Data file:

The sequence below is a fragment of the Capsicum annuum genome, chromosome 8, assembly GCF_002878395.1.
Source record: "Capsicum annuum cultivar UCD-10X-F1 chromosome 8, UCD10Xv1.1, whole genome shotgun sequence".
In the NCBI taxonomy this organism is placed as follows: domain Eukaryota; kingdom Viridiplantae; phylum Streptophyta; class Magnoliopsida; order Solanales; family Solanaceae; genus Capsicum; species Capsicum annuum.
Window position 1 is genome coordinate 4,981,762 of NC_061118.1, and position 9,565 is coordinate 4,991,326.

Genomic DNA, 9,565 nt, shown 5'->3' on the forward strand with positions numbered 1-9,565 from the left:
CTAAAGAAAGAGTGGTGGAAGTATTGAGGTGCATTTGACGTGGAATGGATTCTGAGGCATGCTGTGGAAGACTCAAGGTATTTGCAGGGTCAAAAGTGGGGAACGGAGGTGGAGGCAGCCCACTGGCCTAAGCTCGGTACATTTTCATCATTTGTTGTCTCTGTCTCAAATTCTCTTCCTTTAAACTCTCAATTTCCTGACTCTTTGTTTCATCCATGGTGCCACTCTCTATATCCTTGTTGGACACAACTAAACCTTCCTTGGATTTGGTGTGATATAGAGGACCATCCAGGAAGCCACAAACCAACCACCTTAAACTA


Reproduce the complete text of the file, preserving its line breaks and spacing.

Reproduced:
The sequence below is a fragment of the Capsicum annuum genome, chromosome 8, assembly GCF_002878395.1.
Source record: "Capsicum annuum cultivar UCD-10X-F1 chromosome 8, UCD10Xv1.1, whole genome shotgun sequence".
In the NCBI taxonomy this organism is placed as follows: domain Eukaryota; kingdom Viridiplantae; phylum Streptophyta; class Magnoliopsida; order Solanales; family Solanaceae; genus Capsicum; species Capsicum annuum.
Window position 1 is genome coordinate 4,981,762 of NC_061118.1, and position 9,565 is coordinate 4,991,326.

Genomic DNA, 9,565 nt, shown 5'->3' on the forward strand with positions numbered 1-9,565 from the left:
CTAAAGAAAGAGTGGTGGAAGTATTGAGGTGCATTTGACGTGGAATGGATTCTGAGGCATGCTGTGGAAGACTCAAGGTATTTGCAGGGTCAAAAGTGGGGAACGGAGGTGGAGGCAGCCCACTGGCCTAAGCTCGGTACATTTTCATCATTTGTTGTCTCTGTCTCAAATTCTCTTCCTTTAAACTCTCAATTTCCTGACTCTTTGTTTCATCCATGGTGCCACTCTCTATATCCTTGTTGGACACAACTAAACCTTCCTTGGATTTGGTGTGATATAGAGGACCATCCAGGAAGCCACAAACCAACCACCTTAAACTA